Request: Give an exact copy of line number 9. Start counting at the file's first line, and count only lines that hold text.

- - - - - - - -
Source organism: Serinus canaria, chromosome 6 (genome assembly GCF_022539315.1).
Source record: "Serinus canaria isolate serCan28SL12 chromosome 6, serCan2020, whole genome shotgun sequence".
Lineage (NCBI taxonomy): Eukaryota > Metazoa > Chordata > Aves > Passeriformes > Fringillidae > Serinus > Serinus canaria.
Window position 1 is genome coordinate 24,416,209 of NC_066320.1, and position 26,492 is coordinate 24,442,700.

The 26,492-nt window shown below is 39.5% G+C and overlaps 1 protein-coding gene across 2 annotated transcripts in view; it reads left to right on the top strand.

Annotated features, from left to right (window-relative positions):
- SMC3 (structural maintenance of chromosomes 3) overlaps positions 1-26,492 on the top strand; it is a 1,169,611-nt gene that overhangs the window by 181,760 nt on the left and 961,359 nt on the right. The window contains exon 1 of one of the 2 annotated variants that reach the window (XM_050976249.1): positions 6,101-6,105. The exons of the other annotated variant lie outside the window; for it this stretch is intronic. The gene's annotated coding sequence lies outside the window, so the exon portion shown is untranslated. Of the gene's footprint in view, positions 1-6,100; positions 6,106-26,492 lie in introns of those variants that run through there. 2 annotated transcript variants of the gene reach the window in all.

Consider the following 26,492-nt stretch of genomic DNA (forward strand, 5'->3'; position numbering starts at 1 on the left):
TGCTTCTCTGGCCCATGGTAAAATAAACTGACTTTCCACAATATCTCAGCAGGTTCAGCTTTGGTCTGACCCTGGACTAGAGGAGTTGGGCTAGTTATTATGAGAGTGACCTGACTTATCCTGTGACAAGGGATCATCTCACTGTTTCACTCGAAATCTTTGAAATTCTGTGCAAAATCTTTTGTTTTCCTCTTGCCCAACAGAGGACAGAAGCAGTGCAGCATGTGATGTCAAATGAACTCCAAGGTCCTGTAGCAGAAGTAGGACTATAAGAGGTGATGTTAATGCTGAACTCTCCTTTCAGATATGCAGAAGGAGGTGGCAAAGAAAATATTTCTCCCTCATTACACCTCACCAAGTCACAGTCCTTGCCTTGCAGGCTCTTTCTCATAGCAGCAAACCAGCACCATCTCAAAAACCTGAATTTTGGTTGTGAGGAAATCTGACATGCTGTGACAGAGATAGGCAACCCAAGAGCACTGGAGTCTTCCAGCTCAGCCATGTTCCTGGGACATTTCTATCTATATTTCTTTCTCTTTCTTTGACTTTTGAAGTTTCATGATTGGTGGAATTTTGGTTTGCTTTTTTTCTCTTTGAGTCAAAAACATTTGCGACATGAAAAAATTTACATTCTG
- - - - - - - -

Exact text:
TGCTTCTCTGGCCCATGGTAAAATAAACTGACTTTCCACAATATCTCAGCAGGTTCAGCTTTGGTCTGACCCTGGACTAGAGGAGTTGGGCTAGTTATTATGAGAGTGACCTGACTTATCCTGTGACAAGGGATCATCTCACTGTTTCACTCGAAATCTTTGAAATTCTGTGCAAAATCTTTTGTTTTCCTCTTGCCCAACAGAGGACAGAAGCAGTGCAGCATGTGATGTCAAATGAACTCCAAGGTCCTGTAGCAGAAGTAGGACTATAAGAGGTGATGTTAATGCTGAACTCTCCTTTCAGATATGCAGAAGGAGGTGGCAAAGAAAATATTTCTCCCTCATTACACCTCACCAAGTCACAGTCCTTGCCTTGCAGGCTCTTTCTCATAGCAGCAAACCAGCACCATCTCAAAAACCTGAATTTTGGTTGTGAGGAAATCTGACATGCTGTGACAGAGATAGGCAACCCAAGAGCACTGGAGTCTTCCAGCTCAGCCATGTTCCTGGGACATTTCTATCTATATTTCTTTCTCTTTCTTTGACTTTTGAAGTTTCATGATTGGTGGAATTTTGGTTTGCTTTTTTTCTCTTTGAGTCAAAAACATTTGCGACATGAAAAAATTTACATTCTG